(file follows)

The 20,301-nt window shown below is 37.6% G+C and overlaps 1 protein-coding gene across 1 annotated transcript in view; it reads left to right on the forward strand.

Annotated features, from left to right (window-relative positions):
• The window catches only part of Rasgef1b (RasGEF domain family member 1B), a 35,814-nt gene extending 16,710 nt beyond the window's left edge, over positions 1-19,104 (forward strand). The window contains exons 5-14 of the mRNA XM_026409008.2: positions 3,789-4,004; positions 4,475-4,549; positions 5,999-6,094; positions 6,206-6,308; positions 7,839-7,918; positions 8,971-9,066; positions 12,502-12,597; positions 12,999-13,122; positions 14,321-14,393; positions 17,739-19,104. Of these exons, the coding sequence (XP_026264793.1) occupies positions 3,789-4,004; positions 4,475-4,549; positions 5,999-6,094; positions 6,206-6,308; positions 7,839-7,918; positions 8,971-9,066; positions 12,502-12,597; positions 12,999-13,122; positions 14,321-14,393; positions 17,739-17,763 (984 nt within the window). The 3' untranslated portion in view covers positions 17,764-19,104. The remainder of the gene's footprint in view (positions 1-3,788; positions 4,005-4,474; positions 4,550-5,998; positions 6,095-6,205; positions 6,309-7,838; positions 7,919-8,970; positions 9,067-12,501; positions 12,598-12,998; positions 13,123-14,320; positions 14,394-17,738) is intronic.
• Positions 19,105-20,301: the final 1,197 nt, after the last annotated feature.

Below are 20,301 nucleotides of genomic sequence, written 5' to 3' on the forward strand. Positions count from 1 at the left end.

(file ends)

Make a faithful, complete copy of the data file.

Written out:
The 20,301-nt window shown below is 37.6% G+C and overlaps 1 protein-coding gene across 1 annotated transcript in view; it reads left to right on the forward strand.

Annotated features, from left to right (window-relative positions):
• The window catches only part of Rasgef1b (RasGEF domain family member 1B), a 35,814-nt gene extending 16,710 nt beyond the window's left edge, over positions 1-19,104 (forward strand). The window contains exons 5-14 of the mRNA XM_026409008.2: positions 3,789-4,004; positions 4,475-4,549; positions 5,999-6,094; positions 6,206-6,308; positions 7,839-7,918; positions 8,971-9,066; positions 12,502-12,597; positions 12,999-13,122; positions 14,321-14,393; positions 17,739-19,104. Of these exons, the coding sequence (XP_026264793.1) occupies positions 3,789-4,004; positions 4,475-4,549; positions 5,999-6,094; positions 6,206-6,308; positions 7,839-7,918; positions 8,971-9,066; positions 12,502-12,597; positions 12,999-13,122; positions 14,321-14,393; positions 17,739-17,763 (984 nt within the window). The 3' untranslated portion in view covers positions 17,764-19,104. The remainder of the gene's footprint in view (positions 1-3,788; positions 4,005-4,474; positions 4,550-5,998; positions 6,095-6,205; positions 6,309-7,838; positions 7,919-8,970; positions 9,067-12,501; positions 12,598-12,998; positions 13,123-14,320; positions 14,394-17,738) is intronic.
• Positions 19,105-20,301: the final 1,197 nt, after the last annotated feature.

Below are 20,301 nucleotides of genomic sequence, written 5' to 3' on the forward strand. Positions count from 1 at the left end.